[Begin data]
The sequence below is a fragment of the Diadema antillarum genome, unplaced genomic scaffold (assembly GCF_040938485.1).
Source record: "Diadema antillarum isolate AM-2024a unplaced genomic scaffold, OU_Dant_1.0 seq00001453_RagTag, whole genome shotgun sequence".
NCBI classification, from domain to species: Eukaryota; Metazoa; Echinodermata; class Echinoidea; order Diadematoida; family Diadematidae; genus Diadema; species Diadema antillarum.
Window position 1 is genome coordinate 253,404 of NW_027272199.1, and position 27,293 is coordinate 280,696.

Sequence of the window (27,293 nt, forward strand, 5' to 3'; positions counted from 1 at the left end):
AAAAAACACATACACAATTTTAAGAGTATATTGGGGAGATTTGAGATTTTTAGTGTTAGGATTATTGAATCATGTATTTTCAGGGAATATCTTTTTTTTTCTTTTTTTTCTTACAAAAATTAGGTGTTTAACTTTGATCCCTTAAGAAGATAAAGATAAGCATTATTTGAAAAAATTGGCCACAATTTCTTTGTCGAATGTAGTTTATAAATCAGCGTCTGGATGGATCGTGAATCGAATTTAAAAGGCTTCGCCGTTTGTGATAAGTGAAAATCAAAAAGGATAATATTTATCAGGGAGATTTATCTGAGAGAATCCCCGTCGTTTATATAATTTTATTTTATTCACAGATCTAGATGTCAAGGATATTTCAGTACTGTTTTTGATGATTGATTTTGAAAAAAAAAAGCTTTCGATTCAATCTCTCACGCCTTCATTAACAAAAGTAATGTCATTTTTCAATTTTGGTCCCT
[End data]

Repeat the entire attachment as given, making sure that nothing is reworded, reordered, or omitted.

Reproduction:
The sequence below is a fragment of the Diadema antillarum genome, unplaced genomic scaffold (assembly GCF_040938485.1).
Source record: "Diadema antillarum isolate AM-2024a unplaced genomic scaffold, OU_Dant_1.0 seq00001453_RagTag, whole genome shotgun sequence".
NCBI classification, from domain to species: Eukaryota; Metazoa; Echinodermata; class Echinoidea; order Diadematoida; family Diadematidae; genus Diadema; species Diadema antillarum.
Window position 1 is genome coordinate 253,404 of NW_027272199.1, and position 27,293 is coordinate 280,696.

Sequence of the window (27,293 nt, forward strand, 5' to 3'; positions counted from 1 at the left end):
AAAAAACACATACACAATTTTAAGAGTATATTGGGGAGATTTGAGATTTTTAGTGTTAGGATTATTGAATCATGTATTTTCAGGGAATATCTTTTTTTTTCTTTTTTTTCTTACAAAAATTAGGTGTTTAACTTTGATCCCTTAAGAAGATAAAGATAAGCATTATTTGAAAAAATTGGCCACAATTTCTTTGTCGAATGTAGTTTATAAATCAGCGTCTGGATGGATCGTGAATCGAATTTAAAAGGCTTCGCCGTTTGTGATAAGTGAAAATCAAAAAGGATAATATTTATCAGGGAGATTTATCTGAGAGAATCCCCGTCGTTTATATAATTTTATTTTATTCACAGATCTAGATGTCAAGGATATTTCAGTACTGTTTTTGATGATTGATTTTGAAAAAAAAAAGCTTTCGATTCAATCTCTCACGCCTTCATTAACAAAAGTAATGTCATTTTTCAATTTTGGTCCCT